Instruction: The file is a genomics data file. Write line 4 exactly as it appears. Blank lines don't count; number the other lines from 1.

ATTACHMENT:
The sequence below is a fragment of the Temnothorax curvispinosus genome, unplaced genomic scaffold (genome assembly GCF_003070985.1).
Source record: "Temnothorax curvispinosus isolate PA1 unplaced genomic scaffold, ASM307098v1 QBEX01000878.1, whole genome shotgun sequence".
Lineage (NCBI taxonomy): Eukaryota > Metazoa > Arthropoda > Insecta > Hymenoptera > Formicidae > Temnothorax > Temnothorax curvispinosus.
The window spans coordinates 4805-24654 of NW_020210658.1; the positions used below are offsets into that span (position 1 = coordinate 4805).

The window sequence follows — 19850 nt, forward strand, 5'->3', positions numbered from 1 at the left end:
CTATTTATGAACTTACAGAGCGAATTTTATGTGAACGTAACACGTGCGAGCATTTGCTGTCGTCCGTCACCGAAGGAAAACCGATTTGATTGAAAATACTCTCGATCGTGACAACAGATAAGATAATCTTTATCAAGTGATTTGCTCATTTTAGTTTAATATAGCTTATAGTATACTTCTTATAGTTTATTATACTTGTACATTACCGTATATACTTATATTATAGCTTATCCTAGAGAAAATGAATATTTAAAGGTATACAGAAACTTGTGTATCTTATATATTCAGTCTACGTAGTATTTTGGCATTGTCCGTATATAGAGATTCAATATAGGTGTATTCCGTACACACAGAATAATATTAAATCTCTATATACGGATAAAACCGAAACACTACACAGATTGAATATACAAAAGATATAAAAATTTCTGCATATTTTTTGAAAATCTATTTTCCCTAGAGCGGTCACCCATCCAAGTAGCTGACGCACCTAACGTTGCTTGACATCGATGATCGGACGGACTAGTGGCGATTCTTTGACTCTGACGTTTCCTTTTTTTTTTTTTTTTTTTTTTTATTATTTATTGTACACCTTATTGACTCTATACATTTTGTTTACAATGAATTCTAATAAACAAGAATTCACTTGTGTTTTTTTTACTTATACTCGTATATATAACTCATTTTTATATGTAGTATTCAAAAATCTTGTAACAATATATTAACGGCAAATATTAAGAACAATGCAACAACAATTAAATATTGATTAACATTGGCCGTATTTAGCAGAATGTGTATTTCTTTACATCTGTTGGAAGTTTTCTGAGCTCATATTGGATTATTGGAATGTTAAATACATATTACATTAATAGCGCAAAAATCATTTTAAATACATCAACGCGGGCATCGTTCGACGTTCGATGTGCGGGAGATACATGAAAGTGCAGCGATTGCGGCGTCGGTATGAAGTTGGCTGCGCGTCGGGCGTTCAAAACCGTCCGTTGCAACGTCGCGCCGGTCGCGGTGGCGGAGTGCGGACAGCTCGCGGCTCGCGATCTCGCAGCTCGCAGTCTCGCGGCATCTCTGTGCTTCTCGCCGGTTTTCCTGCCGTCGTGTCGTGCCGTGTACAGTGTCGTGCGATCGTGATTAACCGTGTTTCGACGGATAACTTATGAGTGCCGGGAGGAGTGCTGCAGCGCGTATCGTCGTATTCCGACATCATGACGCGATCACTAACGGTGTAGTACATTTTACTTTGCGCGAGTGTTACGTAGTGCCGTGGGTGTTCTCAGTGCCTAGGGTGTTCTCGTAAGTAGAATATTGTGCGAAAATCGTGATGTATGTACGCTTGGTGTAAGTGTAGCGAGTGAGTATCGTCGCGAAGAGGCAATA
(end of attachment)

The window spans coordinates 4805-24654 of NW_020210658.1; the positions used below are offsets into that span (position 1 = coordinate 4805).